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Topic: Preserving Spider Webs  (Read 1107 times)
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« on: August 24, 2013 10:10:14 PM »

I find spider webs to be very nice natural works of art.  I read about a technique using hairspray or stick glue and construction paper to catch a web, but I had another idea and want to see if anyone has some advise how I could do this.  I was thinking if I bought this: http://tinyurl.com/lcynwd2 and could apply it evenly somehow to the web and then I was thinking of using clear plasticast resin almost cured but still slightly tacky in a nonstick pan to catch the web and then pour more resin on top of that.  After it hardened I could remove it and the web should glow in the dark.  I could use fluorescent powder as well and mount some type of blacklight under the final plasticast piece.  I want to know how I could apply the powder evenly and how to catch the web using some type of mold half filled with almost cured resin.  AND would the heat from curing resin destroy the web.  I have some plasticast but have never used it yet.

I wanted to add I do preserve webs digitally using PaintShop Pro.  I take a digital photo of the web using manual focus (difficult to get webs with auto-focus) and open it in PSP.  Add a raster layer with a transparent background.  Use very light gray and the Line tool set at the smallest width with anti-aliasing on.  I digitally trace every strand of the web and then when I am done I copy the whole layer and paste on a black background.  It's time consuming but I enjoy it.  I find if I make the lines white, they appear too thick.  Gray works better.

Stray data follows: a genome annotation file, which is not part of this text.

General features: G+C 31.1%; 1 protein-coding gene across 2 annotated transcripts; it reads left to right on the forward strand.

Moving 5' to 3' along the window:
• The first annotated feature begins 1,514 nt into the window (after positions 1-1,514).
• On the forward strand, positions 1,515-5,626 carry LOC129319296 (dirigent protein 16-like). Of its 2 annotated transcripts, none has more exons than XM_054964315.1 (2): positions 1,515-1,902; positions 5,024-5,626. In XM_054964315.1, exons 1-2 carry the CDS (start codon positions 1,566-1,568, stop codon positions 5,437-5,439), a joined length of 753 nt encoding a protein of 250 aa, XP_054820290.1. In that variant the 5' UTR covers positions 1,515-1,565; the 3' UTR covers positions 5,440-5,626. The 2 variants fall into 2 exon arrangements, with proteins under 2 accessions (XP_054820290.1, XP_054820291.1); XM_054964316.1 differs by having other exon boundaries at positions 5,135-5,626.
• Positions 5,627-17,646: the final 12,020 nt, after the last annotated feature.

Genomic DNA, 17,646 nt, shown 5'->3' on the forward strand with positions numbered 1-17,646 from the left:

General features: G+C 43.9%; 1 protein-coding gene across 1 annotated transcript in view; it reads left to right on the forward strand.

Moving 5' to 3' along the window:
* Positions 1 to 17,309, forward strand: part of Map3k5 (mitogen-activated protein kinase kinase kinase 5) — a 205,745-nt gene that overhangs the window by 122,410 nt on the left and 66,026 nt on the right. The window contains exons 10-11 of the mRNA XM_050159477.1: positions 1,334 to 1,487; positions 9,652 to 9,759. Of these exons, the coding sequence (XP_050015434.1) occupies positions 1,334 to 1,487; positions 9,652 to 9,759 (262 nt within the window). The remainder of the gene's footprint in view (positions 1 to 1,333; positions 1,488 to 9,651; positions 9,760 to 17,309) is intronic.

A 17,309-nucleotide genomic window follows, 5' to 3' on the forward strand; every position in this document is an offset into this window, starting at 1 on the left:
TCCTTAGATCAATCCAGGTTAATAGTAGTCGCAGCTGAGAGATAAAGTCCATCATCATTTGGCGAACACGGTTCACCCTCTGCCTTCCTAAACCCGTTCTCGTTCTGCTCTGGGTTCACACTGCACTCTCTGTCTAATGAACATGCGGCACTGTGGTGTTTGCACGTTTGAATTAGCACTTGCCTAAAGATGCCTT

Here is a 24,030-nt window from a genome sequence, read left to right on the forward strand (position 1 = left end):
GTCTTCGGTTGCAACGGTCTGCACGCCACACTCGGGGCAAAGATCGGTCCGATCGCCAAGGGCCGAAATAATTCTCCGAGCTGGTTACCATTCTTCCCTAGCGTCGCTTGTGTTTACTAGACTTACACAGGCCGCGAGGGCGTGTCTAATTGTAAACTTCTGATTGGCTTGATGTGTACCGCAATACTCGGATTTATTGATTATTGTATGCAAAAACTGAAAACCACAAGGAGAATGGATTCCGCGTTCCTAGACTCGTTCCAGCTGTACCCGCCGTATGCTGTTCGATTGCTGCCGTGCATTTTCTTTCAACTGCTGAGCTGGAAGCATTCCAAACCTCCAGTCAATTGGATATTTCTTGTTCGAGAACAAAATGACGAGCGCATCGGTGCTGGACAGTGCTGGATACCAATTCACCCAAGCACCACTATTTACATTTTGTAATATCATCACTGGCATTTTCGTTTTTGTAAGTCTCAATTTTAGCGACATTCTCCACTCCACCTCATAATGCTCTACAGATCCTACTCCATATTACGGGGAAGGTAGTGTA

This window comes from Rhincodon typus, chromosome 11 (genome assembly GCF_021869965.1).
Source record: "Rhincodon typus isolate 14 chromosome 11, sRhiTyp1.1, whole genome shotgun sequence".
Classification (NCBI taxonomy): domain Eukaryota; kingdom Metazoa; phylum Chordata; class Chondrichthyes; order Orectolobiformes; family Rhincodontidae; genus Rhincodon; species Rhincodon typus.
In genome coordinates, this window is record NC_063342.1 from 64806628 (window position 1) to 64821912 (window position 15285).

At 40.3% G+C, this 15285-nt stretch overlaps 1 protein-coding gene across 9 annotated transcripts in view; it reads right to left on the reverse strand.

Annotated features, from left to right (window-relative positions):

« Reply #1 on: October 15, 2013 01:03:14 AM »

Wow. Lots of questions. Applying the powder would be easy on a fresh web. Use a ketchup tube style bottle and squirt in the air above the web if it is still sticky, or just a bit wet with dew. That should stick it nicely to the web. Or maybe a pepper shaker style canister to sprinkle it over the top.

Heat from the resin? Don't know. Have never tried that. But it sounds like a neat experiment. Webs are pretty sturdy for most types of spiders. I think it would hold up to some heat.

I used to do the hairspray thing you mentioned when I was a kid.

I love spiders and recently lost "Charlotte" my resident spider (Orb weaver, also called Banana spider). R.I.P. They only live a year and die at this time of year, but she left me a large sack of baby "goodies", so I should have more next spring. Her man friend is still living. Much smaller than her, and not a good web builder. He just hangs out in the corner of the porch. Charlotte built me a nice web on the outside of my kitchen window. I hope her kids follow suit.  Grin You and I share the same fun with nature, I can tell.


NEW REQUEST: Need quilting fabric with ONLY purple, grey, green. Solids or Prints in any combination/shades, but NO OTHER COLORS ALLOWED. HELP! They are hard to find.
To be yourself in a world that is constantly trying to make you something else is the greatest accomplishment. ~Ralph Waldo Emerson
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